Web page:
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Students Rally To Support Troops

College Republicans join Boston demonstration

Despite freezing rain, Harvard Divinity School student BRONWEN C. MCSHEA ’02 rallies for patriotism Saturday along with a dozen other Harvard students in Harvard Square.
Despite freezing rain, Harvard Divinity School student BRONWEN C. MCSHEA ’02 rallies for patriotism Saturday along with a dozen other Harvard students in Harvard Square.
By Elizabeth S. Widdicombe, Contributing Writer

Waving American flags and cheering at honks from passing cars, about a dozen Harvard students endured at least two hours of freezing rain Saturday to show their support for U.S. troops in Iraq.

The rallyers met in front of the Statehouse just after Lieutenant Governor Kerry Healey and the British Consul General spoke at a ceremony honoring dead and missing coalition soldiers.

As the rallyers lined up along Beacon Street in the dismal rain, about five Northeastern students passed out posters that read “Down With Saddam” in red letters. During a lull in the drizzle, some rallyers began to sing “God Bless America.”

The crowd cheered as cars honked and riders on a Boston tour bus waved.

A few hundred feet away, an antiwar demonstration of roughly the same size was gathering at the bottom of Park Street.

The two groups exchanged taunts, but remained separate as the rallyers for the troops boarded the subway to continue their demonstration in Harvard Square.

“At this point, everyone should be attending a support the troops rally,” said Mark T. Silvestri ’05, secretary of the Harvard Republican Club.

The club’s treasurer, Jefferey P. Clemens ’05 and its president, Josh M. Mendelsohn ’05, were the only other undergraduates who attended the rally, which was organized by the College Republicans of Northeastern University.

But Silvestri said they represented a “silent majority” of Harvard students who are in support of the war.

“There’s a vocal group opposed to the war that has been very high profile,” Mendelsohn said. “But many students are definitely support of U.S. troops and action in Iraq.”

According to a Crimson poll conducted on March 20, a majority of students opposed the U.S. military action in Iraq.

Mendelsohn said that student supporters of the war may be less inclined to demonstrate because they are more “conservative” by nature.

“We don’t rally,” he said. “It’s almost a club policy.”

First-year Harvard Law School (HLS) student Brett T. Joshpe is the founder of a group he calls “Students for Protecting America.” He came to the rally with about eight supporters from the law and divinity schools.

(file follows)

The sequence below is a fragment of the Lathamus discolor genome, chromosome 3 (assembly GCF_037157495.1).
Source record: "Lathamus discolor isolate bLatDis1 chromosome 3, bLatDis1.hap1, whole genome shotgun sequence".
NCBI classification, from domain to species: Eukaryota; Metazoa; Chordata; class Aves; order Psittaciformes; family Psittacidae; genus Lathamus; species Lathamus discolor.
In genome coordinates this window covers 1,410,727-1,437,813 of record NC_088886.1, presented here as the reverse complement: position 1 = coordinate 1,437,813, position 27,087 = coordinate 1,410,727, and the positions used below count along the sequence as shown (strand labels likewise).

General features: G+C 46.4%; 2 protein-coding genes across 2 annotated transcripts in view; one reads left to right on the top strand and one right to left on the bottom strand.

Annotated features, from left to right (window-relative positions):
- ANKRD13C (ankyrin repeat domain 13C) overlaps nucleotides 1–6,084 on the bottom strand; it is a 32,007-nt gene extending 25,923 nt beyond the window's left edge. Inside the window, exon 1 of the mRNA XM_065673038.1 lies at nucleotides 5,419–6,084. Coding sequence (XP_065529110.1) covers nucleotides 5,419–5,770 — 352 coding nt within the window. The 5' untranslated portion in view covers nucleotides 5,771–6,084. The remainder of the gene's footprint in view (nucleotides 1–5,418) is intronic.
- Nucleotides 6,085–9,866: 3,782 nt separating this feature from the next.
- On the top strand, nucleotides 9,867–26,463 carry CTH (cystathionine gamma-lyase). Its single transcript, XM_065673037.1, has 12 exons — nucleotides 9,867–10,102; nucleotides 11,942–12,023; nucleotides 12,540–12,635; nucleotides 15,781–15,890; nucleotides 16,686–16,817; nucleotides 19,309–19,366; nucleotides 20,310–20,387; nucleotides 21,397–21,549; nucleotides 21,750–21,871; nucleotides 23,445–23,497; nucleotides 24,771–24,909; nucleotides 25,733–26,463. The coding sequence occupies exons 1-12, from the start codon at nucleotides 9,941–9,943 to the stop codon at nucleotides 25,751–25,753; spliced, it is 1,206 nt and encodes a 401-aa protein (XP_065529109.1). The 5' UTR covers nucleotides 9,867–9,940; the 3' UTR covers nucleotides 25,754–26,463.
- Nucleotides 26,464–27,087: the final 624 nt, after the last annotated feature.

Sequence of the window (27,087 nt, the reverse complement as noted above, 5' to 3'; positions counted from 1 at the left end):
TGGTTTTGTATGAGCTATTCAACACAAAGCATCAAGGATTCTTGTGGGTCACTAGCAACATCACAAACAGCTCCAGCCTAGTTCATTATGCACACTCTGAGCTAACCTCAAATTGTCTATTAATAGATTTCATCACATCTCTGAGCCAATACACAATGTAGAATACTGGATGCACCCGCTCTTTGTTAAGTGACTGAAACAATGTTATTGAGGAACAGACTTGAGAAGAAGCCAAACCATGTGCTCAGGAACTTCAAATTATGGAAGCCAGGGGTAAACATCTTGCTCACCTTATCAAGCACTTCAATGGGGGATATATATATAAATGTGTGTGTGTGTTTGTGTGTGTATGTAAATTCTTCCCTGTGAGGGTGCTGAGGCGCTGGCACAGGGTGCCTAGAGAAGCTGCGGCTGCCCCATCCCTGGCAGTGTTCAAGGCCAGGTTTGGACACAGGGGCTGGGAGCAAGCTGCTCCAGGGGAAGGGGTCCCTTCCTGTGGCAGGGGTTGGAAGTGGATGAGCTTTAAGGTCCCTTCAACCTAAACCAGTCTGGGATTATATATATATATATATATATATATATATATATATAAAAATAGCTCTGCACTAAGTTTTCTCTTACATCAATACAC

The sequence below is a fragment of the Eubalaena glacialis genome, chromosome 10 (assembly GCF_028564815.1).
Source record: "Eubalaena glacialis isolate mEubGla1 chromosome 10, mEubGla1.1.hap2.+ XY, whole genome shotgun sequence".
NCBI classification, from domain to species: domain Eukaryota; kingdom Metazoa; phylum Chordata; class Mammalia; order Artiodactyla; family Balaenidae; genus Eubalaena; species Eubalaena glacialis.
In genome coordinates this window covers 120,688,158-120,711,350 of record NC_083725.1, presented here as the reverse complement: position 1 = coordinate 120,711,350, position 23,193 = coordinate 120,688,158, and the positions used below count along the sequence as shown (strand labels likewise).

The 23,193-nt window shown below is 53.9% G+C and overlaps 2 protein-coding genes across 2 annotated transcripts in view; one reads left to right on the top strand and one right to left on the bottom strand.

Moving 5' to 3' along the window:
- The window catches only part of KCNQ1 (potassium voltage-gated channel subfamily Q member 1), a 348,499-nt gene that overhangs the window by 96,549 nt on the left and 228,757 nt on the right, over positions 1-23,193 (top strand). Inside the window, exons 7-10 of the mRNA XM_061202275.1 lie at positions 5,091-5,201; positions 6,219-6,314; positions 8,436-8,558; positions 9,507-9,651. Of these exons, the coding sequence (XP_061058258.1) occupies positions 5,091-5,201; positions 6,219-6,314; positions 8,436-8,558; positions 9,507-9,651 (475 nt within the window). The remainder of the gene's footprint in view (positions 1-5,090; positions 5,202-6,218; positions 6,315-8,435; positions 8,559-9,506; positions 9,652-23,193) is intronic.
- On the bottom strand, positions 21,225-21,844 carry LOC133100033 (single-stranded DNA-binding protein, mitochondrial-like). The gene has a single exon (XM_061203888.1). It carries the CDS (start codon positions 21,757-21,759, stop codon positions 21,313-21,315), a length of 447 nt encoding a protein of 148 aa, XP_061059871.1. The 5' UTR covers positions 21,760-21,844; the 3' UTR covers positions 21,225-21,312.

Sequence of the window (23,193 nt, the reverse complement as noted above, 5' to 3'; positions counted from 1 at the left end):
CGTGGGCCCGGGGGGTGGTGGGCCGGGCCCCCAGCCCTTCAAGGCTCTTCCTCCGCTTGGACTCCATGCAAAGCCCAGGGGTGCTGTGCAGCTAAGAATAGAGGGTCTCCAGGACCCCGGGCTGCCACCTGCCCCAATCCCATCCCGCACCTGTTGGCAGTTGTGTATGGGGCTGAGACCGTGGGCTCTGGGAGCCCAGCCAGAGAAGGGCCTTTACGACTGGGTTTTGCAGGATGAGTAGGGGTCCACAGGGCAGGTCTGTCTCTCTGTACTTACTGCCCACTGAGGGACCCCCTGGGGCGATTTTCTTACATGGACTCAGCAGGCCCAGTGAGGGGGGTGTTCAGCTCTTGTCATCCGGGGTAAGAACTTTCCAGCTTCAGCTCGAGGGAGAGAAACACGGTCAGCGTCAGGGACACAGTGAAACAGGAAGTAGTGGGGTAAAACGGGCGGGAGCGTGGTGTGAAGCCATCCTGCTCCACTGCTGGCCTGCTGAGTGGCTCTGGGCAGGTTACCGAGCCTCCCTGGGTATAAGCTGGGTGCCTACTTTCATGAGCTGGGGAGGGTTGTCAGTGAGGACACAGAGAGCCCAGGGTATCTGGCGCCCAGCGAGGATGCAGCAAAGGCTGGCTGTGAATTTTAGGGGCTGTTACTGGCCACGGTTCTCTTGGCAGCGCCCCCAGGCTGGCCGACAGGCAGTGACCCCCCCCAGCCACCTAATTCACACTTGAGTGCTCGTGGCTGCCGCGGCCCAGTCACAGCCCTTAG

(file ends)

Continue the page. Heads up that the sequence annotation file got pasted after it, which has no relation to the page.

Joshpe said that while the rally was organized to show support for American troops, he came “to support both my troops and the policies my country is pursuing.”

“Everybody has the right to disagree and express an opinion,” Joshpe said, “but for a lot of people, it must be discouraging to see antiwar demonstrations. I think it’s important rather than seeing protests at home, the troops can see American flags and support.”

Harvard Divinity School student Bronwen C. McShea ’02, said she came to the rally because her brother Brendan is in Iraq with the U.S. Army.

“Having a brother in the military, I definitely wanted to be behind the war 100 percent,” she said.

McShea was wearing a yellow support-the-troops ribbon pinned to her red jacket. She had covered her hair with a bandana emblazoned in red, white and-blue.

McShea said that she had been upset by Harvard antiwar demonstrations such as a walkout that took place after the war began.

“While Harvard students have a lot of concern for people, I see a lot of childishness in the antiwar demonstrations,” she said. “It’s people overseas who secure their freedom to speak out.”

Carrying a sign that read “Liberate the Oppressed,” McShea also said that she hoped the rally would draw attention to the evils of Saddam Hussein’s rule.

“I’ve been surprised by how little concern people have for what the Iraqi people live under,” she said.

Gaining numbers from people passing through the Boston Common, the group boarded the T and continued their demonstration in Harvard Square.

“We’ll see if we get as warm a reception there,” Silvestri said. “I think we will.”

The rain didn’t let up, but many motorists in Harvard Square greeted the rallyers with honks and waves.

First-year HLS student Mark J. Barrera said he thought the rally had been a success.

“It was much tougher coming out today, and I think it will make a statement,” he said. “If people are risking their lives, it’s the least we can do to show up rain or shine to support them.”

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